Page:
Two months after the conclusion of a legislative session that put cannabis legalization on the November ballot, a panel of Maryland lawmakers reconvened on Tuesday to discuss how to best regulate recreational pot, from setting tax rates to licensing rules and more.
Only seven of the 11 lawmakers on the Maryland House Cannabis Referendum and Legalization Workgroup showed up for the roughly hour-long briefing, during which they got to ask questions from a guest expert in the field of weed regulation.
John Hudak, a senior fellow and cannabis policy expert at the Brookings Institution in Washington D.C., said state lawmakers must consider any future regulatory framework as an “exceptionally complex series of interrelated policies and choices.”
Hudak stressed the importance of creating an equitable regulatory structure while supporting new cannabis businesses and undermining Maryland’s black market for weed. “Ultimately, regulatory policy is social equity policy, and the choices you make in designing a regulatory system directly impact how your system will be in operation,” he told lawmakers.
“To achieve greater balance, greater parity, greater equity, the legislature should lead from the start and ultimately charge a potential regulatory agency to foster an environment of cooperation, patience and education, especially for new business owners, small business owners and business owners from non-traditional backgrounds.”
Along with putting legalization up to voters, the General Assembly this spring determined how much weed adults will be allowed to possess, grow and gift come 2023. They also approved some criminal justice reforms and social equity measures.
But the legislature didn’t set detailed rules for retail sales, licenses, taxation or anything resembling a framework for the recreational industry. Some lawmakers – including Sen. Brian Feldman, Sen. Jill Carter and Del. Gabriel Acevero – had proposed bills with more complete regulatory frameworks and extensive reparative measures in hopes of speeding up legalization, but General Assembly leaders opted to punt on those decisions until next year.
On Tuesday, workgroup chair Del. Luke Clippinger noted Maryland’s new law (HB 837) also requires completion of a disparity study by November, which he said will provide a road map to creating a licensing structure that fosters a diverse recreational market.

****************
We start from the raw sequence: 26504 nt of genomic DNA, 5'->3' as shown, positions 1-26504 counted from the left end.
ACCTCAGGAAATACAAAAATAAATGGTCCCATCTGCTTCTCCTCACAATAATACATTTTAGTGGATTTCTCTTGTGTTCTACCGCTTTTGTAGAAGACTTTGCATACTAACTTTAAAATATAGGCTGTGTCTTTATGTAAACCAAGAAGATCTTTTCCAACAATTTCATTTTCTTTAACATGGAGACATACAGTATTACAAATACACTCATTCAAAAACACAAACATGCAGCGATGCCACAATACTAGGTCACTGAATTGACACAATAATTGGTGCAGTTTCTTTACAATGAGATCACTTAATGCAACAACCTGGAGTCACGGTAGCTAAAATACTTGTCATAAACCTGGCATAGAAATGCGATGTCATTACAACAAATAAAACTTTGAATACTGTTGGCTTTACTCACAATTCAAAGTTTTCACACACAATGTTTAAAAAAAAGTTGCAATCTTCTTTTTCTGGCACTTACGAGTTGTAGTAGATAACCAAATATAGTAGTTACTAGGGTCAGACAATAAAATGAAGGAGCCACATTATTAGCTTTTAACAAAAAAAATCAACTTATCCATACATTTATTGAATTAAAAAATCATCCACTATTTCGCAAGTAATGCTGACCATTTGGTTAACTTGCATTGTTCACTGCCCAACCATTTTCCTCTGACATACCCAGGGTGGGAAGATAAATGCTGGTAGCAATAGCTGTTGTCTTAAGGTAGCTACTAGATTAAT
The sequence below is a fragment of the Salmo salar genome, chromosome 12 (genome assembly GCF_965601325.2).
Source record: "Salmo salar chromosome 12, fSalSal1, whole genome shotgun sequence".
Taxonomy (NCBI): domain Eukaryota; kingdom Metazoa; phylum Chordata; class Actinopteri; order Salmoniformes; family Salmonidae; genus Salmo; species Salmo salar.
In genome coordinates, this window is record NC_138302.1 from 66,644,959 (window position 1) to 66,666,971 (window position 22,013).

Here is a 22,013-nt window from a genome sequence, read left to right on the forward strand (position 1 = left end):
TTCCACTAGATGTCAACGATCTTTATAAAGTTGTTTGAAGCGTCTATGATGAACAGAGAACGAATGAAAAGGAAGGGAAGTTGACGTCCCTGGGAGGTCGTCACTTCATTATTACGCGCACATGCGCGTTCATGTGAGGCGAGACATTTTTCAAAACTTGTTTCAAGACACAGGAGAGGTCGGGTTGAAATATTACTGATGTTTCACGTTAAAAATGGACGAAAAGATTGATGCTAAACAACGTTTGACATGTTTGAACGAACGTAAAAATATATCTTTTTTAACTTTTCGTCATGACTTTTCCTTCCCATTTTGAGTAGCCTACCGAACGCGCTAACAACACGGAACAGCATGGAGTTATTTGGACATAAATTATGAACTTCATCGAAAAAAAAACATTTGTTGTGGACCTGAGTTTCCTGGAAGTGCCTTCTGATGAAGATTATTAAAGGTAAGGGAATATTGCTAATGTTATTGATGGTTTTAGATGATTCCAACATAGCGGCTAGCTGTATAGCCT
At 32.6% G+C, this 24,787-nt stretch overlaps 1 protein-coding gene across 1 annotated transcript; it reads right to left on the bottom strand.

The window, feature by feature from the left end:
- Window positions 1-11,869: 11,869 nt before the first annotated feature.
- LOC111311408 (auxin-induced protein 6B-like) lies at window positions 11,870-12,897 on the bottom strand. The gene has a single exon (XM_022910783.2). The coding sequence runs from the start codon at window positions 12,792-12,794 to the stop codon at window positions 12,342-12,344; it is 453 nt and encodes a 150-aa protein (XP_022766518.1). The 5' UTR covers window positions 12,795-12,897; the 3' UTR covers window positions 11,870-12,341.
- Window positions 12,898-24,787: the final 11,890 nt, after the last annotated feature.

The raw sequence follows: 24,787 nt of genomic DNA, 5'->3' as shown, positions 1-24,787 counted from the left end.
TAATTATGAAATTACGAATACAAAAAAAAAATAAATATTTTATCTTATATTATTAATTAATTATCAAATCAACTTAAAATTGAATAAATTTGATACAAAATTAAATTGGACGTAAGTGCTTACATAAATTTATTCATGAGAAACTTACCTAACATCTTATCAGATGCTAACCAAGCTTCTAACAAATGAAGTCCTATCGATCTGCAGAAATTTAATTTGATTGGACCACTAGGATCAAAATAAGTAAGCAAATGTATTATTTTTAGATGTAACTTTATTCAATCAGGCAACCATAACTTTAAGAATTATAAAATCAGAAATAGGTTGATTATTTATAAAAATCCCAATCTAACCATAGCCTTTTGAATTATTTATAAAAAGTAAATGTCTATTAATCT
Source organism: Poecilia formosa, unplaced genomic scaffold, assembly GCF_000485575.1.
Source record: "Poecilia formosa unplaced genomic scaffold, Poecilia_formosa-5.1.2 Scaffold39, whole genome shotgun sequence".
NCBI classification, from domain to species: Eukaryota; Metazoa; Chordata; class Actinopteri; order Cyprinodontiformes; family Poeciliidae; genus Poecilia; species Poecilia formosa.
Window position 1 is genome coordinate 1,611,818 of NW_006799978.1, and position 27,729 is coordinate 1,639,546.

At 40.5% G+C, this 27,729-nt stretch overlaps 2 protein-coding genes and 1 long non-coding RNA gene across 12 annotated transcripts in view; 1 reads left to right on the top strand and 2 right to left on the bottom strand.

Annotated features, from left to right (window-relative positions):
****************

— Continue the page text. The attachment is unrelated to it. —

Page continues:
“We have to be focused, thoughtful and deliberate in our work, though, and we will work towards a perfect process,” Clippinger said.
Hudak spent most of the meeting taking questions on how other states have approached taxation and regulation of recreational weed. Responding to a question from Del. Eric Luedtke, he laid out various tax structures that states have created around retail weed.
While Washington initially opted for a (now-reformed) framework that taxes cannabis three times from production to point of sale, Alaska, California and Maine impose excises based on weight. Meanwhile, New York and Illinois base taxes on weed’s potency, and New Jersey has a sliding scale based on the price of cannabis.
Hudak said “the jury is still out” on the success of potency-based and sliding-scale systems, but whatever lawmakers choose, they should be aiming to ultimately get customers away from the black market.
“Put yourself in the shoes of the average cannabis consumer in Maryland,” Hudak said. “How are you going to react to certain price levels, to certain tax levels? Is it going to keep you in the black market? Or is it going to allow you the economic freedom to transition into the legal market?”
Del. C.T. Wilson said he wants Maryland to make that the primary goal, rather than aiming to rake in tax revenue to fund various programs. “I don’t believe that this should be a windfall for the state of Maryland at all,” Wilson said. “I think the goal of the legislature, if indeed this passes, was to take this out of the criminal market.”
Del. Darryl Barnes and Del. David Moon both asked about licensing structures, including what the recommended number should be and if Maryland should issue dispensary licenses geographically based on population density.
Hudak advised studying cannabis user demand across the state before making any decisions on license caps and noted that spreading dispensaries out is preferable to concentrating them in a few areas. “Having cannabis dispensaries spread out across Maryland is something that is good for Maryland,” he said.
As for licensing application fees, which can range from hundreds of dollars to tens of thousands, he said anything more than four figures can be onerous for companies, particularly for new, women and minority business owners who are just starting out.
Arguably more important, he said, is that the state provide adequate support for those businesses once they’re off and running. “The worse thing than not allowing minority ownership in the cannabis industry is to allow minority cannabis ownership in the industry that sets them up to fail,” Hudak said.
Under the cannabis reform bill passed last March (HB 837), which outgoing Republican Gov. Larry Hogan let become law without his signature, adults age 21 and up can legally possess up to 1.5 ounces of cannabis and grow up to two plants per household starting next July. (In the meantime, possession of up to 2.5 ounces will become a civil offense punishable by a fine starting Jan. 1.)
The law also mandates releasing and expunging the criminal records of people with cannabis offenses, creating a fund to help minority and women entrepreneurs, and studying the impact of legalization on youth use, impaired driving, advertising and more.
Clippinger said the work group will meet again to discuss more regulatory topics after statewide primary elections on July 19.
The upcoming ballot referendum on legalization is expected to easily pass on Nov. 8, with Goucher College’s latest poll indicating 62% of adults support cannabis legalization while 34% are opposed.